We’re moving more and more into the age of machine learning – whether it’s semantic engines that extract entities from free text or algorithms that attempt to divine market sentiment from a flood of tweets or programs that can turn out stories from SEC filings. Sometimes it seems like magic. Or the end of the world. Or both.
The New York Times has built a great app that shows, in a very visible way, just how machines can learn. It’s a rock-paper-scissors game that you play against the computer – and it learns from you as well as from a store of all the other games it’s ever played. It’s addictive and educational – a nice combination.
Play a couple of rounds at the novice level, then click on the button that shows what the computer is thinking. The first thing you learn is that the most basic rules haven’t been programmed into the app – it only “learns” when it wins, for example, that rock beats scissors. Then after the while it starts to discern patterns in your play – even if you think you’re playing randomly – and can try to play against it.
But it’s at the veteran level that the program shows its power. Or more specifically, the power of statistics and big numbers. You don’t have to program the computer with rules on how to win at rock-paper-scissors; you only need to let it iterate through enough games so it learns from strategies that have worked in the past – and at the veteran level, it brings in all the previous games it’s ever played: thousands of them.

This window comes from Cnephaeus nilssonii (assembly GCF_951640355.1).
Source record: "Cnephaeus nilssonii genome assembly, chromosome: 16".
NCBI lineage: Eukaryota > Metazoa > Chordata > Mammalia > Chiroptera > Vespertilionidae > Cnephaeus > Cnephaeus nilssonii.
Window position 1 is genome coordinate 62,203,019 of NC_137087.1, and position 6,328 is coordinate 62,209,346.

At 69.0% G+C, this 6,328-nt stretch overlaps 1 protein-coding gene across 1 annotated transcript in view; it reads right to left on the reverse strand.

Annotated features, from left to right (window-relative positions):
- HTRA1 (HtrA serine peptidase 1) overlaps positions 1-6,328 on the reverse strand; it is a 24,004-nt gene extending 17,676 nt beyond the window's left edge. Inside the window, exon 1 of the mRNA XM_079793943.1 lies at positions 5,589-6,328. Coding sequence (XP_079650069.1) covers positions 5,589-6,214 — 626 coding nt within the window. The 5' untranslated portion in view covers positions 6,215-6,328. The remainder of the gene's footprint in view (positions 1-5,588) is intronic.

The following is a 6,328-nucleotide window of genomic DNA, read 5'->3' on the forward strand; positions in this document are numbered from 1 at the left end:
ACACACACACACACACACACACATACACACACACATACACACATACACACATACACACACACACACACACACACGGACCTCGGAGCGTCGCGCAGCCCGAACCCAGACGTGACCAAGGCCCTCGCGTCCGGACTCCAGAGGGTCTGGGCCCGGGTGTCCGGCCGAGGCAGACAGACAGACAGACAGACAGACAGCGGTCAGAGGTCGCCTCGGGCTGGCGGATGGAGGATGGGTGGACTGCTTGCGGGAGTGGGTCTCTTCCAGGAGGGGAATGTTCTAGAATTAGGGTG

Years ago – three decades ago, when I was in university – I programmed a simple tic-tac-toe game on much the same lines: No rules other than an ability to learn from winning strategies. Unfortunately I didn’t have time to play enough games against the computer (or more precisely, I set it to play randomly against itself) – which is the result of waiting until the last minute to finish your homework assignment. So it didn’t play brilliantly, but it more of less worked as an example of an artificial intelligence learning algorithm. And more importantly, I passed the class.
That program was far less sophisticated than this one, but many of the principles are the same – one key difference these days is that we have access to much more data, as well as the opportunity, via the internet, to run programs like this on much bigger scales. Thanks to the age of big data, machines have the opportunity to learn that much more quickly and that much more precisely.
We need to engaged in this process – partly because it can provide us with potential troves of information and insight; but partly also because others are using these techniques to extract value out of what we do, so we should at least understand how it’s happen. Or we’ll be left behind by another wave of technological change.